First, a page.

> acronyms/abbreviations, title has a clearly defined additional benefit
> and per spec the expanded version of the acronym/abbreviation goes in
> the title. But for arbitrary elements, you're really still just working
> on something that for mouse users happens to provide a tooltip, but is
> useless to most other users.
>
> P
> --
> Patrick H. Lauke
>
> www.splintered.co.uk | https://github.com/patrickhlauke
> http://flickr.com/photos/redux/ | http://redux.deviantart.com
> twitter: @patrick_h_lauke | skype: patrick_h_lauke
> > > > >


--
Work hard. Have fun. Make history.

From: Wolfgang Berndorfer
Date: Sat, Nov 11 2017 7:40AM
Subject: Re: Available title indication via css
← Previous message | Next message →

Hi Patrick,
I know the usage an abuses of the TITLE-atribute.
But I consider the “first usage rule” as a forensic plaster: Expand in plain
text in first instance! If You do, You pass WCAG.
But: Who reads a website from top left to bottom right? And why are we
demanding navigable headings or sections? It’s very easy and probable to
miss the first instance, when You visit a site applying navigational offers.
When I’m personally surfing I’m listening to what my screen reader says and
if I don’t understand something, I look at the monitor using ZoomText. And
it’s very helpful for me and all those, who didn’t read from top left
continuously, when there’s still additional information via TITLE available.
Admittedly not for everyone and unfortunately not for blind and other
non-mouse users.
Here we come to the fundamental discussion: Is allowed, what is helpful for
some, but inaccessible for others? And my other question: Is enough, what is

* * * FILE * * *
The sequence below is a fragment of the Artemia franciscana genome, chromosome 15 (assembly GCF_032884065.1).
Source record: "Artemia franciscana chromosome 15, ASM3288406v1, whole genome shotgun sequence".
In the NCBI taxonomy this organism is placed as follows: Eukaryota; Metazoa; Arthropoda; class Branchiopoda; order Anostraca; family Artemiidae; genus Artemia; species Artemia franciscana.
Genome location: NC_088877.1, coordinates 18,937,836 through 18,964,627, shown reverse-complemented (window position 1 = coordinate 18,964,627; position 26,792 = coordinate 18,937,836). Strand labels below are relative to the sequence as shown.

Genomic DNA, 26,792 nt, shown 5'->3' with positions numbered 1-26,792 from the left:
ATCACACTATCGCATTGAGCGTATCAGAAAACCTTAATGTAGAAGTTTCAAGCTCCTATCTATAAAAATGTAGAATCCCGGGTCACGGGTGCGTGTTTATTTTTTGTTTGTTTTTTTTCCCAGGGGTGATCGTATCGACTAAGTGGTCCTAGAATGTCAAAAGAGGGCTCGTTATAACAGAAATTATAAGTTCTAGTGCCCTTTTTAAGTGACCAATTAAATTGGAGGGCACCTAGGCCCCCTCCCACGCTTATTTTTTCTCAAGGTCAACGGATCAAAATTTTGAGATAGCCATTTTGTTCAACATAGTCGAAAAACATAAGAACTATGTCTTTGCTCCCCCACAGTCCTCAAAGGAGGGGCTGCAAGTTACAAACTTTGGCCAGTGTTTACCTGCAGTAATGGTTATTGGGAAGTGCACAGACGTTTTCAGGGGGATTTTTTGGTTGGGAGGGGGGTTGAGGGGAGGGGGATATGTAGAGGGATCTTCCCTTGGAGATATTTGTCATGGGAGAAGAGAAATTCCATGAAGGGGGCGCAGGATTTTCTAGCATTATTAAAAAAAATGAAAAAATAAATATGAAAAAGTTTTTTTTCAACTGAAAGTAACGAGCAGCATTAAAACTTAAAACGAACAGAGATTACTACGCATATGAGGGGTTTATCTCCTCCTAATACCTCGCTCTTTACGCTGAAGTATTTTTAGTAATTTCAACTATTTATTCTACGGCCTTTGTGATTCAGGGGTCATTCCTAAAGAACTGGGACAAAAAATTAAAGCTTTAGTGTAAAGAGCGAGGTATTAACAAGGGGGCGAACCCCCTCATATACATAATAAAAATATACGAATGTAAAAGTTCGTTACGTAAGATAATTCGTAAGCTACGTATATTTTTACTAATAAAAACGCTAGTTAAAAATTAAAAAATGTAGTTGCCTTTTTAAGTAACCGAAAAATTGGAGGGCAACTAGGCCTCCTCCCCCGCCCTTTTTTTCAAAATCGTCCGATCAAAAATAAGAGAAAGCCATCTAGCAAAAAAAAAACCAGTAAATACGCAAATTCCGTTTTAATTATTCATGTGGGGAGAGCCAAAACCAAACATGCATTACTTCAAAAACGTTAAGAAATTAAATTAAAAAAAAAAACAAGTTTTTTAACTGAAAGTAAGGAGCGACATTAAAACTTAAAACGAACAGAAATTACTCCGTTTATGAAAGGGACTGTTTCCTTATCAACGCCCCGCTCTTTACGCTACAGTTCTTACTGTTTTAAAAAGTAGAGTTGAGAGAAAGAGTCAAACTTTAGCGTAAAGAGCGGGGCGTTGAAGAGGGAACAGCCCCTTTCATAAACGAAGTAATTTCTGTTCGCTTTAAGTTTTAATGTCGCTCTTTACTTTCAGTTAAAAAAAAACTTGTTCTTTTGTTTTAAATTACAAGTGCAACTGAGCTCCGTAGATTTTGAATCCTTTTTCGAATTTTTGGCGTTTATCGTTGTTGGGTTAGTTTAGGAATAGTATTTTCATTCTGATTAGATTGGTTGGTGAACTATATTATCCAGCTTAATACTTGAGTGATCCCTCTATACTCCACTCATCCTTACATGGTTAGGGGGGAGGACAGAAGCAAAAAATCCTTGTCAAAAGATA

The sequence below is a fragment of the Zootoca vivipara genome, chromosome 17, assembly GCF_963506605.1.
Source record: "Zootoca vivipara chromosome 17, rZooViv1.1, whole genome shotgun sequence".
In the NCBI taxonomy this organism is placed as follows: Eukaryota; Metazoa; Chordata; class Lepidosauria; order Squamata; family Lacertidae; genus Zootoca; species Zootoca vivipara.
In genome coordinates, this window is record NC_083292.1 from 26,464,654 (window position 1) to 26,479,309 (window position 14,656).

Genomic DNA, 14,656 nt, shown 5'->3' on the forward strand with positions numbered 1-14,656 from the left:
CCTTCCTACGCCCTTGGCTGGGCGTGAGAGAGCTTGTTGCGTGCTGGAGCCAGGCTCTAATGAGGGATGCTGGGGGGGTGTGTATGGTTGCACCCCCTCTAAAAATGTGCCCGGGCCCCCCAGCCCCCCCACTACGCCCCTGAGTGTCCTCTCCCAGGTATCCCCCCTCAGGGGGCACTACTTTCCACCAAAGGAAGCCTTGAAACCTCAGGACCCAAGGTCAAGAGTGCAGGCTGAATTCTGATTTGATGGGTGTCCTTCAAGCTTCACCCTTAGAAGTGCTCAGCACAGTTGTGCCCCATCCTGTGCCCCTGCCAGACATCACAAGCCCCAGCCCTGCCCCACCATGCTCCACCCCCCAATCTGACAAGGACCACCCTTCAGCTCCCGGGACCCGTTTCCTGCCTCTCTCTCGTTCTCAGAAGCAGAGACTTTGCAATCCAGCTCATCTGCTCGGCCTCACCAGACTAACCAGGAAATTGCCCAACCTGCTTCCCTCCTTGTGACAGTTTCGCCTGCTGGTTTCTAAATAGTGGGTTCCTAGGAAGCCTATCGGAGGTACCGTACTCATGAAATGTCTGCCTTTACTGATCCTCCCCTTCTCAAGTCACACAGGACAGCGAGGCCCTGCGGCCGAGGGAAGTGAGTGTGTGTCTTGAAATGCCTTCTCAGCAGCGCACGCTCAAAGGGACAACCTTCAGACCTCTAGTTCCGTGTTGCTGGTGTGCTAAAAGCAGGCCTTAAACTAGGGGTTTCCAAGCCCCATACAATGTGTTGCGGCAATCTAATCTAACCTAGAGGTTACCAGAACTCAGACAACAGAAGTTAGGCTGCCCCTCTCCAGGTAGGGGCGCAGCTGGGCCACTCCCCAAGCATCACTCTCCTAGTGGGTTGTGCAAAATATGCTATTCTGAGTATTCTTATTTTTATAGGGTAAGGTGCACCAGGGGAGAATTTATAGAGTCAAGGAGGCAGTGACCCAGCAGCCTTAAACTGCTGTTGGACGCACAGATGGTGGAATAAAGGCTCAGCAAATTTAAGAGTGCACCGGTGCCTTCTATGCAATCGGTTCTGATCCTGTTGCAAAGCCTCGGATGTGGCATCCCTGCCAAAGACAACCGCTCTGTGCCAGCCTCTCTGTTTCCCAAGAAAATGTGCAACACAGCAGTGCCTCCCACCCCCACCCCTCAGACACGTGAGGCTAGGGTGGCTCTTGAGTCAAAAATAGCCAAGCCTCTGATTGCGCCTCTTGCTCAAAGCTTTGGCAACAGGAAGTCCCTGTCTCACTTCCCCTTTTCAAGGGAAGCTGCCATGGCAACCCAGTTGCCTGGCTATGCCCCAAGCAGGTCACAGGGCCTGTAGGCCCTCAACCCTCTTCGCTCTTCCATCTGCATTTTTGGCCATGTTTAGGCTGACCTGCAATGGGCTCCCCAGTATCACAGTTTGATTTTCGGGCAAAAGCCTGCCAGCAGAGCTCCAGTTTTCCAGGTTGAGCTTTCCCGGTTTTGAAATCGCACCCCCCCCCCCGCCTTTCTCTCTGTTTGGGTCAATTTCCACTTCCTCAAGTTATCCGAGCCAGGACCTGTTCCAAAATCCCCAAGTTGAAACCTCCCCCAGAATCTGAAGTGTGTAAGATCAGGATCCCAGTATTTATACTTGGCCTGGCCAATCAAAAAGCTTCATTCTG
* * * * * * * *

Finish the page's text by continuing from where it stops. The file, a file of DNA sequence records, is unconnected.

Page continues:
forensically accessible, but causes predictable usability issues?
These moral question could be interesting new threats.
Best regards!
Wolfgang

Zweiter Blick - Für ein barrierefreies Web

Mag. Wolfgang Berndorfer

Akademischer Experte für Barrierefreies Webdesign

A-6020 Innsbruck, Schidlachstr. 9/3

T: +43 (0) 512 / 560 568

M: +43 (0) 664 / 734 934 05

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-----Ursprüngliche Nachricht-----
Von: WebAIM-Forum [mailto: = EMAIL ADDRESS REMOVED = ] Im Auftrag
von Patrick H. Lauke
Gesendet: Samstag, 11. November 2017 13:43
An: = EMAIL ADDRESS REMOVED =
Betreff: Re: [WebAIM] Available title indication via css

On 11/11/2017 10:26, Wolfgang Berndorfer wrote:
> Hi Bim,
> Don’t only think of people with disabilities. Imagine, You find an
> abbreviation on a website, You don’t understand: If the abbreviation is
> visually perceivable as titled, You will hover with your mouse and get the
> meaning of the abbreviation as a browser functionality. If the
> TITLE-attribute wasn’t styled, You would probably not try to hover to get
> information. The titled abbreviation just looks like any other
textelement.
> Styling would help You, if You are sighted and can use the mouse. Even if
> You need a magnification software, You benefit of the visual indication.
> If You need a screen reader, the information You get, depends on Your
> settings and not on the styling. But this is an other issue.
> <span lang="de" title="best regards">Beste Grüße!</span>
> Wolfgang

You're tackling the problem from the "we should make the fact there's a
title attribute on a random element visually clear", whereas the general
advice really is "don't use title attribute in general".

With the exception of MS Edge, no browser shows title attribute tooltips
even on focusable elements. Arbitrary, non-focusable elements with title
of course never show their title in any browser.